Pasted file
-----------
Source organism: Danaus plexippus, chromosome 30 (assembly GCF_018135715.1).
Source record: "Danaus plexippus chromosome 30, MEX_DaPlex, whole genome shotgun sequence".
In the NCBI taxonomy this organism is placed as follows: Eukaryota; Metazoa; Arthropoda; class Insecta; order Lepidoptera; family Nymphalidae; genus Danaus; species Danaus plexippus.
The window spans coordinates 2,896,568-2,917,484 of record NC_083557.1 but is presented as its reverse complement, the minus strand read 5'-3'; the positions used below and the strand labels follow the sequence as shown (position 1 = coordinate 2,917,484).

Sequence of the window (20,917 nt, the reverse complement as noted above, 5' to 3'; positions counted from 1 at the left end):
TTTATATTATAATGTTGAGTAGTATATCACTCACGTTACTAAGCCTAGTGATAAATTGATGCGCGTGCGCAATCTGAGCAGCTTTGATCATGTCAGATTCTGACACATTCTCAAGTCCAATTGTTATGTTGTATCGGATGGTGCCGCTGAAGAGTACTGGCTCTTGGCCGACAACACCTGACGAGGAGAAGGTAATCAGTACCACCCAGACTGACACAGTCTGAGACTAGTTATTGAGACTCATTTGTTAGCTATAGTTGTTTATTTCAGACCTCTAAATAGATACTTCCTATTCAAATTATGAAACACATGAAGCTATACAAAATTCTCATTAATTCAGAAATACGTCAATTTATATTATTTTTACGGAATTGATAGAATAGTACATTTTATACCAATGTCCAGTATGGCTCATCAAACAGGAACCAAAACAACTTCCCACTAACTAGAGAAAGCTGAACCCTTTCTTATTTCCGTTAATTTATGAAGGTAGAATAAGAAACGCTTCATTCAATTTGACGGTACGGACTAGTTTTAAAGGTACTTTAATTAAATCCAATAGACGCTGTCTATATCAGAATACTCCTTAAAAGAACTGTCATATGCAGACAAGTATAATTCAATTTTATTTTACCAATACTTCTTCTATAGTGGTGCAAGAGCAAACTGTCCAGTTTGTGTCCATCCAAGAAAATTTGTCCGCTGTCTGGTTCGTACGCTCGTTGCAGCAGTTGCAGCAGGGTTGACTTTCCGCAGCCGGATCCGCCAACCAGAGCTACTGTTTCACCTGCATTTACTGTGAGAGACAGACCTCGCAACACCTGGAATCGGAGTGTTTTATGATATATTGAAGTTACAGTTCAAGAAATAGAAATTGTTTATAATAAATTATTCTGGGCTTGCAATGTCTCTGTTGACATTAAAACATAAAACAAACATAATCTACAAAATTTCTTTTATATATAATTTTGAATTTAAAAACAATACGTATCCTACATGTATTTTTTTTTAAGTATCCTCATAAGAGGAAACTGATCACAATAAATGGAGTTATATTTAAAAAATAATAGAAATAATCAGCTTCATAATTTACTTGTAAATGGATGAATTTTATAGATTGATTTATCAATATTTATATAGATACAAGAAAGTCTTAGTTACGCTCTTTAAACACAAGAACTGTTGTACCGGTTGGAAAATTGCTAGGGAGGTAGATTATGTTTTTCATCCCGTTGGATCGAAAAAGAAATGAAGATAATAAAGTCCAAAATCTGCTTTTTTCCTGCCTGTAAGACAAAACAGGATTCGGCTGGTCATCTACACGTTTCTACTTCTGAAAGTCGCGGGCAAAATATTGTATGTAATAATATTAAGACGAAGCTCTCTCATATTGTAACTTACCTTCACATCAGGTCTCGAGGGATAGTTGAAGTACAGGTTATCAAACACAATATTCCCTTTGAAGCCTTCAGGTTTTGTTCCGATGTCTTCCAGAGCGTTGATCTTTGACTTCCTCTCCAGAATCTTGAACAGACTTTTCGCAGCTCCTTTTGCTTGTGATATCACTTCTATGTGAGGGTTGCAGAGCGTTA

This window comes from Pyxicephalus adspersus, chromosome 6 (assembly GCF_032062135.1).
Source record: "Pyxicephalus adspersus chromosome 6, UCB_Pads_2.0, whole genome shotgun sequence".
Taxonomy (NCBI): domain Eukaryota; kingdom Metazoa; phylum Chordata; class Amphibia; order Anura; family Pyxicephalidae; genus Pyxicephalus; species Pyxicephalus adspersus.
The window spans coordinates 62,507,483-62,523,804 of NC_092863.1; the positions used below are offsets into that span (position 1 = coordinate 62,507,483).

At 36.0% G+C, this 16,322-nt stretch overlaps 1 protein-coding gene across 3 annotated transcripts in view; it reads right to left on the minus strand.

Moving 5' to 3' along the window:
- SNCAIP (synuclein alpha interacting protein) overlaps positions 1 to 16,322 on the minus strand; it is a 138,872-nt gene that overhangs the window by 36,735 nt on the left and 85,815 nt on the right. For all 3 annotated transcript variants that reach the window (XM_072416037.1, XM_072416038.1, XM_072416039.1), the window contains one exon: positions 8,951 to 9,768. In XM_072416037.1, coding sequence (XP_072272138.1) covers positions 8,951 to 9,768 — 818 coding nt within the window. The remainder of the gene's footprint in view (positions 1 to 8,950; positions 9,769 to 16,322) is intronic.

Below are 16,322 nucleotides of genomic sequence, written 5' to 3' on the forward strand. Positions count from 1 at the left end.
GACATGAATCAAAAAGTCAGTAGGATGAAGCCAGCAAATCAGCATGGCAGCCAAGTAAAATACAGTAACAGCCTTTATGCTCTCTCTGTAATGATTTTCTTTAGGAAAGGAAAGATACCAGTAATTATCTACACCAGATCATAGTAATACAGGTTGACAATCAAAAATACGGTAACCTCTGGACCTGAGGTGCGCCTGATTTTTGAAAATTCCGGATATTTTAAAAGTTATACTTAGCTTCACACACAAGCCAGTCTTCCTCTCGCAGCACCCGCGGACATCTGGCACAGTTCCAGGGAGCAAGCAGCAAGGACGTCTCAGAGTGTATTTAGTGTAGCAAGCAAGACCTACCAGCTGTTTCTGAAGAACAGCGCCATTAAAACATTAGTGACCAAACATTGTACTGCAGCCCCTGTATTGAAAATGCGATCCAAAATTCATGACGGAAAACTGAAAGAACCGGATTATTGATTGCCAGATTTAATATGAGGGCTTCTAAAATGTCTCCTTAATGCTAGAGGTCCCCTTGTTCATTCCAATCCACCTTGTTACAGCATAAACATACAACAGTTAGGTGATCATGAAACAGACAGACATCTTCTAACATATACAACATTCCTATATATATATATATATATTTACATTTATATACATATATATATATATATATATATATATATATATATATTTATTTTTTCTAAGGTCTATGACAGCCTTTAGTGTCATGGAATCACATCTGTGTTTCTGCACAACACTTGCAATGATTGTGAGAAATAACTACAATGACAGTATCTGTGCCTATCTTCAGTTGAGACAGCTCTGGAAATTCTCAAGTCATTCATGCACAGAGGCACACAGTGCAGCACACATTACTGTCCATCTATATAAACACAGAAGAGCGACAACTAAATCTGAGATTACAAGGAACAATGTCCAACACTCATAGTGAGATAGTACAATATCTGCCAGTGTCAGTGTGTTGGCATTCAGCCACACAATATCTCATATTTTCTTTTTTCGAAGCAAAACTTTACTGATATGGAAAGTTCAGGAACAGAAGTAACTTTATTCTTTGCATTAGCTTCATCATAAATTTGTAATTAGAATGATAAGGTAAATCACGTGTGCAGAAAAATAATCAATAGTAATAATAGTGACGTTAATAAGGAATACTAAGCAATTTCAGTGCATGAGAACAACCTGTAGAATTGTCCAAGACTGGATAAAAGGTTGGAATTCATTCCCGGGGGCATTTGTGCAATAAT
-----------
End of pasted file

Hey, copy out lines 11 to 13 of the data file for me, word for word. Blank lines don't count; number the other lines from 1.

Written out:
At 36.0% G+C, this 16,322-nt stretch overlaps 1 protein-coding gene across 3 annotated transcripts in view; it reads right to left on the minus strand.

Moving 5' to 3' along the window:
- SNCAIP (synuclein alpha interacting protein) overlaps positions 1 to 16,322 on the minus strand; it is a 138,872-nt gene that overhangs the window by 36,735 nt on the left and 85,815 nt on the right. For all 3 annotated transcript variants that reach the window (XM_072416037.1, XM_072416038.1, XM_072416039.1), the window contains one exon: positions 8,951 to 9,768. In XM_072416037.1, coding sequence (XP_072272138.1) covers positions 8,951 to 9,768 — 818 coding nt within the window. The remainder of the gene's footprint in view (positions 1 to 8,950; positions 9,769 to 16,322) is intronic.